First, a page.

On the Ground Learning Over Spring Break; Law Students Travel the Colorado Plateau

Alice Madden is a CSTPR Research Affiliate and the Executive Director of the Getches-Wilkinson Center for Natural Resources, Energy, and the Environment at Colorado Law

None of us would have guessed that the most impactful part of an eight-day, adventure filled field-trip around the Four Corners area would be a short walk around a mesa in northeastern Arizona. But that was before we met Nicole Horseherder.

Let me backup. I have the pleasure of teaching the Advanced Natural Resources Seminar at the Law School this Spring. Initiated by Prof. Charles Wilkinson 30 years ago, this unique seminar examines issues facing a specific geographic area and culminates with a field-trip. Past seminars have studied important watersheds across the southwest, the Greater Yellowstone Ecosystem, and the Grand Canyon.

This year, we studied the Colorado Plateau—these canyons and high deserts are home to more national parks and monuments than any place in the world. Native American Tribes hold one-third of the land. From Durango to the shadows of Bears Ears, from Glen Canyon Dam to the south rim of the Grand Canyon, through Monument Valley and the expanses of Hopi and Navajo lands – we racked up over 1,300 miles meeting with federal land managers, Native Americans, environmental organizations, land trusts, and others who shared what they know about this unique landscape.

Throughout the semester, 12 law students learned about the area’s history, culture, and current challenges such as a raging public land debate, habitat loss, grazing, increased aridity, electricity production, drilling, and mining. But walking on Nicole’s ancestral lands with her nine year-old son and 14 year-old daughter is what put everything into perspective.

Indigenous people have occupied Black Mesa since the 1500s relying on the once vast Navajo Aquifer. Nicole’s family was nomadic into her teens, moving with their sheep and utilizing the Navajo Aquifer. Long after her family settled into permanent homes, her grandmother continued to travel around the mesa with their sheep —  sleeping in small hogans.  (When we arrived at Nicole’s remote home, her grandmother had just returned from a long trek with her sheep.)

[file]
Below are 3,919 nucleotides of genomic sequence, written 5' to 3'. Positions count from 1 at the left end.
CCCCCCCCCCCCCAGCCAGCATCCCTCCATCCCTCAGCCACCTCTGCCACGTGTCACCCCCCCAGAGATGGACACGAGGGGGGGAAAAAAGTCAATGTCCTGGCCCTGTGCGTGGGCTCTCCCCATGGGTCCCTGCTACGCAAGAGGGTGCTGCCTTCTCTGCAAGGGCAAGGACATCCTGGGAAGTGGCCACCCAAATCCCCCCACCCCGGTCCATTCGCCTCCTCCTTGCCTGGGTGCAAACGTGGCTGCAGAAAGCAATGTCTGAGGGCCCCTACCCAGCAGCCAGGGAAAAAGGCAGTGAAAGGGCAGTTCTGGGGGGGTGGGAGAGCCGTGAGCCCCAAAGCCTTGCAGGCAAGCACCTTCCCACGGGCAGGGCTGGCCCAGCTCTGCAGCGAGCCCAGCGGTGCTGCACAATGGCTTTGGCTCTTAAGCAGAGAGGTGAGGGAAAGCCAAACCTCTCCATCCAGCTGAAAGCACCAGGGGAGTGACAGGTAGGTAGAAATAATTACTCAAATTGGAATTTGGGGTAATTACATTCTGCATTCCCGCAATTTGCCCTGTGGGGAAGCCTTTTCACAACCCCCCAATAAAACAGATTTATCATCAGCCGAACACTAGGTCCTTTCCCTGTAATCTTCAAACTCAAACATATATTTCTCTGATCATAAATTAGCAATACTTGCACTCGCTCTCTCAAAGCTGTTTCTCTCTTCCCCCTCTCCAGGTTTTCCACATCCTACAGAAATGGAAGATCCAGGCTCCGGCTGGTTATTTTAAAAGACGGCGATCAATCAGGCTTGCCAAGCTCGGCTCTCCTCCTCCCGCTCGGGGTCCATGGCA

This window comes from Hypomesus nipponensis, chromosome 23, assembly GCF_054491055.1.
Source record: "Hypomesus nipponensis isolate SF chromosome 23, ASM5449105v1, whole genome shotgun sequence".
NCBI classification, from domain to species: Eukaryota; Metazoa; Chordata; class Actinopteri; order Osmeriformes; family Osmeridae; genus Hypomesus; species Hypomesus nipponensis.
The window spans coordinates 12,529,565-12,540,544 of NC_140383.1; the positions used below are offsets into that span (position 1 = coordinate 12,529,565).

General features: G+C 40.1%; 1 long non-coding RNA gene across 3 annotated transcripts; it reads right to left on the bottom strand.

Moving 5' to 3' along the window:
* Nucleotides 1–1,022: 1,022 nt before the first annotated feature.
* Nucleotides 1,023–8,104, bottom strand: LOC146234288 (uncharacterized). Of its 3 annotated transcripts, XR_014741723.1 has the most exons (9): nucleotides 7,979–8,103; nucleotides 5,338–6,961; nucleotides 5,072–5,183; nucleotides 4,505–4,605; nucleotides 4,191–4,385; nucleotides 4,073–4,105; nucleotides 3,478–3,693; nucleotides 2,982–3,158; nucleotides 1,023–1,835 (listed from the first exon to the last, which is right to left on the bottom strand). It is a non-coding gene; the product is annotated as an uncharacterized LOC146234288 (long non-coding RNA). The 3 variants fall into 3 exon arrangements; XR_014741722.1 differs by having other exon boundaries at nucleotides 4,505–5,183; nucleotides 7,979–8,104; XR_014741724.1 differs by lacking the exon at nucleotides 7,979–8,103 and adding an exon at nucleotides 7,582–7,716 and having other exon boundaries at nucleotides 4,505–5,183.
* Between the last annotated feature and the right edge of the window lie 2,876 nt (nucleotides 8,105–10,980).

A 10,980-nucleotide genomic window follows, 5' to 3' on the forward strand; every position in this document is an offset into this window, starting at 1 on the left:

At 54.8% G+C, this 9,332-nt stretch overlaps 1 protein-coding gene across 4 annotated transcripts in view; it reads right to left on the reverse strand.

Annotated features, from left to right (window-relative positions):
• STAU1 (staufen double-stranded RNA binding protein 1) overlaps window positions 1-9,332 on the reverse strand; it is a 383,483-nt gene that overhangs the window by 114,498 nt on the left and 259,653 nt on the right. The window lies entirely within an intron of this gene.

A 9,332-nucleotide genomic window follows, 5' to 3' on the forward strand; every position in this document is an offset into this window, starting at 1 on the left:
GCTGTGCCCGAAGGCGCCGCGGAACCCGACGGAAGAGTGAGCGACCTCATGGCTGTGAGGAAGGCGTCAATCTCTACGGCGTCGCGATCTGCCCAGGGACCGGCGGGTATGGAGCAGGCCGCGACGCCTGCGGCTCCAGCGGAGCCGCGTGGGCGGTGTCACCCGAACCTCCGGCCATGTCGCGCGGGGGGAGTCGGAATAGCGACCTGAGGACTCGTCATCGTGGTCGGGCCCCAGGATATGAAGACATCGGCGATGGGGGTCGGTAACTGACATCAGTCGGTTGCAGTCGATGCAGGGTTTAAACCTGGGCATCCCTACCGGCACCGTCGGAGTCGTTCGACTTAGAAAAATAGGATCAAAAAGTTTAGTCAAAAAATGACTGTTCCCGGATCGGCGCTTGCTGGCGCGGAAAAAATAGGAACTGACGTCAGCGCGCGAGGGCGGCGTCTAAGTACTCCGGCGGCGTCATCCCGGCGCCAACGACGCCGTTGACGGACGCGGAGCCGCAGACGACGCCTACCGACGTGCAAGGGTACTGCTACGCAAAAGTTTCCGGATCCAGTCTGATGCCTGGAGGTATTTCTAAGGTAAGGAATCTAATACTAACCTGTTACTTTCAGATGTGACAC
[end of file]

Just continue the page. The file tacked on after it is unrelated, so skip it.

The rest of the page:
Far off the grid, the house is powered by a solar array and battery packs and we found her homeschooled kids busily working on their iPads. The seeps and springs her people relied on for years have all dried up. They now must truck water in for themselves, their horses and sheep, and a large garden.

If you ask Nicole why the water has disappeared over the last 20 years, she has a quick answer: the 2,250 megawatt Navajo Generating Station (NGS) and its associated coal mines. The coal plant was built to help push Colorado River water through 300 miles of canals to Phoenix and Tucson. Over the lifetime of the mines, it is estimated that Peabody Coal used 45 billion gallons of aquifer water to run its slurry lines. Peabody still uses an estimated 1 million gallons of Navajo Aquifer water every day.

The coal plant is scheduled to be closed in 2019, but Navajo leadership is searching for new buyers for the coal.  If the mine remains open, the aquifer will continue to be drained.  Regardless, it has little chance of recharging with only ~eight inches of rainfall a year.  Climate change has taken a toll, and these lands are now hotter and drier than in recorded history.

Yet Nicole and her family are determined to stay; she advocates for closing the mine and replacing those jobs with investments in renewable energy. “Having had the privilege of seeing the land as the Creator left it for us, I know that the wise management of the basic elements of life – land, air, water and the sun – are necessary if we are to fulfill our responsibility to ensure a decent quality of life for the next generation.”

After hiking to a former spring site, Nicole invited us into her home for tea and cornbread.  Her daughter had made the bread for her recent coming of age ceremony. The intimacy of this moment cannot be fully explained in words. I struggled to think of what gift we could leave besides the abundant research produced by the class and a heartfelt thank you note circulating among the students. Thanks to our emergency contingency planning, we had almost ten gallons of water in our cars.

So we left our water at her family’s door step and continued our journey. A little quieter than on our way in. Each one of us processing the multiple layers of complexities that led to Nicole’s battle. The student’s upcoming research papers will be that much richer having experienced how law and policy intersect with the land, water, wildlife, and people of the Colorado Plateau.

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